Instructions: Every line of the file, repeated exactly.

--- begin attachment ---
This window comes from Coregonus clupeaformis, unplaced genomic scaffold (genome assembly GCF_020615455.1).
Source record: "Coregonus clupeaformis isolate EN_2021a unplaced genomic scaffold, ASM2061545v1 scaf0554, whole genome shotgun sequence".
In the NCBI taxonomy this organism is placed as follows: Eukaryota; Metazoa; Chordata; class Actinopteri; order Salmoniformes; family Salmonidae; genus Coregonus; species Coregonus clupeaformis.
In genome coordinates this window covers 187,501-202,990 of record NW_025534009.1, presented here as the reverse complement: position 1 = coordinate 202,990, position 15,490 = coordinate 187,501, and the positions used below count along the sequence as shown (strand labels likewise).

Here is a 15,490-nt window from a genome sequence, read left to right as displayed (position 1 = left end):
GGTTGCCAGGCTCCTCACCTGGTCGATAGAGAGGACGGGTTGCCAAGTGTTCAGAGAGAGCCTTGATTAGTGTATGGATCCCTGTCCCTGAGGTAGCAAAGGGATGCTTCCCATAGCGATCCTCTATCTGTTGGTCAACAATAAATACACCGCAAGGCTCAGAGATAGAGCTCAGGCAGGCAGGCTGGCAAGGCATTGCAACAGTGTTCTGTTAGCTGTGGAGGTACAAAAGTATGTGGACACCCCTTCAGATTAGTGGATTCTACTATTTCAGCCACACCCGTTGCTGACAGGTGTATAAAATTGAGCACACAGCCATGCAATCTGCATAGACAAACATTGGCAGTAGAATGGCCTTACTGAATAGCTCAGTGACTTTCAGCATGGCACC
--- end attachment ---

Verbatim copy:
This window comes from Coregonus clupeaformis, unplaced genomic scaffold (genome assembly GCF_020615455.1).
Source record: "Coregonus clupeaformis isolate EN_2021a unplaced genomic scaffold, ASM2061545v1 scaf0554, whole genome shotgun sequence".
In the NCBI taxonomy this organism is placed as follows: Eukaryota; Metazoa; Chordata; class Actinopteri; order Salmoniformes; family Salmonidae; genus Coregonus; species Coregonus clupeaformis.
In genome coordinates this window covers 187,501-202,990 of record NW_025534009.1, presented here as the reverse complement: position 1 = coordinate 202,990, position 15,490 = coordinate 187,501, and the positions used below count along the sequence as shown (strand labels likewise).

Here is a 15,490-nt window from a genome sequence, read left to right as displayed (position 1 = left end):
GGTTGCCAGGCTCCTCACCTGGTCGATAGAGAGGACGGGTTGCCAAGTGTTCAGAGAGAGCCTTGATTAGTGTATGGATCCCTGTCCCTGAGGTAGCAAAGGGATGCTTCCCATAGCGATCCTCTATCTGTTGGTCAACAATAAATACACCGCAAGGCTCAGAGATAGAGCTCAGGCAGGCAGGCTGGCAAGGCATTGCAACAGTGTTCTGTTAGCTGTGGAGGTACAAAAGTATGTGGACACCCCTTCAGATTAGTGGATTCTACTATTTCAGCCACACCCGTTGCTGACAGGTGTATAAAATTGAGCACACAGCCATGCAATCTGCATAGACAAACATTGGCAGTAGAATGGCCTTACTGAATAGCTCAGTGACTTTCAGCATGGCACC